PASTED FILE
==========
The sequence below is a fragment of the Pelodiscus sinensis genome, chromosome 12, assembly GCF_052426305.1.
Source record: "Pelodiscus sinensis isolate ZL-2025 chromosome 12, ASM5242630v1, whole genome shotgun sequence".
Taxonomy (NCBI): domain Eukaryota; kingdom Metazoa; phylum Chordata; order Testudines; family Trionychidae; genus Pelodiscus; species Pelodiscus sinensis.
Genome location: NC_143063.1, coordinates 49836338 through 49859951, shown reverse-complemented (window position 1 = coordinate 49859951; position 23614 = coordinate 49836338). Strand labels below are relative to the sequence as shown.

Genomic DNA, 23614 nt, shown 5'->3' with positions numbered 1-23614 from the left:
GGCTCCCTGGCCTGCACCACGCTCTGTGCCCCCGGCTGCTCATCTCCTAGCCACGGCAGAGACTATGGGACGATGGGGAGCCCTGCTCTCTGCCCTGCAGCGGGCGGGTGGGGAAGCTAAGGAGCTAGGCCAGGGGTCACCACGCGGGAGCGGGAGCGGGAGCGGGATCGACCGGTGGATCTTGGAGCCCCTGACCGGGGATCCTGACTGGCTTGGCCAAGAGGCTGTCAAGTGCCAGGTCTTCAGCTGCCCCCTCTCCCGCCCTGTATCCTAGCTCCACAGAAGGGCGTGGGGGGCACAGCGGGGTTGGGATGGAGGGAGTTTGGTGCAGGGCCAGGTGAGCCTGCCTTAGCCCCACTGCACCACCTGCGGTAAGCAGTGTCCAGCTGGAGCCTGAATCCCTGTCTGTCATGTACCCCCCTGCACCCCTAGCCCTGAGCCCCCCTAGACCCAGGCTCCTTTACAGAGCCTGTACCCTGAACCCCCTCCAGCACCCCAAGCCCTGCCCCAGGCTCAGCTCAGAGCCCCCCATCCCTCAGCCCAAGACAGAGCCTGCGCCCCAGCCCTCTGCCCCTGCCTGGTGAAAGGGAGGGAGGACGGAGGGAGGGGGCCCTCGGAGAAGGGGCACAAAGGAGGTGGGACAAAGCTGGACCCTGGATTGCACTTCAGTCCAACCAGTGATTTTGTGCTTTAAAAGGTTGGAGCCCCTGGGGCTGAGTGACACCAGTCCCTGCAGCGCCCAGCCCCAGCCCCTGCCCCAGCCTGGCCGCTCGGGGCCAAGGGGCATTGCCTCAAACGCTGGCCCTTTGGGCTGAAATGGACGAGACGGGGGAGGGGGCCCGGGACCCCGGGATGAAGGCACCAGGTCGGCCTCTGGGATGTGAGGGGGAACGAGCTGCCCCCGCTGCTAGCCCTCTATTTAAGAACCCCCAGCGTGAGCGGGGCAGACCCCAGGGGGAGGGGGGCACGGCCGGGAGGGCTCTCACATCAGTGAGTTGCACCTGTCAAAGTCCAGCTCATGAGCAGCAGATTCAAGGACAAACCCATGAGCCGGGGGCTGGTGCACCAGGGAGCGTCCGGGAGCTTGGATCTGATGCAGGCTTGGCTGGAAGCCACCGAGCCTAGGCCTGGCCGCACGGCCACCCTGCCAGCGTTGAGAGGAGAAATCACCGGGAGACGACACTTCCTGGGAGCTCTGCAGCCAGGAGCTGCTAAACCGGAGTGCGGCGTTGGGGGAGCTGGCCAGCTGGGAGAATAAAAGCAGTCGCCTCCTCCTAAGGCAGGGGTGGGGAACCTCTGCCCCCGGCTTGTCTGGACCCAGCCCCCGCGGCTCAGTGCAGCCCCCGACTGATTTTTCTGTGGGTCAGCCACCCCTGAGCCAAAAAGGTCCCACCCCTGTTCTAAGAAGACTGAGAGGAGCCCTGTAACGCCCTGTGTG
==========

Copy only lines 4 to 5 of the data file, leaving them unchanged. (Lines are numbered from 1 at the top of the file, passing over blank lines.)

Genome location: NC_143063.1, coordinates 49836338 through 49859951, shown reverse-complemented (window position 1 = coordinate 49859951; position 23614 = coordinate 49836338). Strand labels below are relative to the sequence as shown.

Genomic DNA, 23614 nt, shown 5'->3' with positions numbered 1-23614 from the left: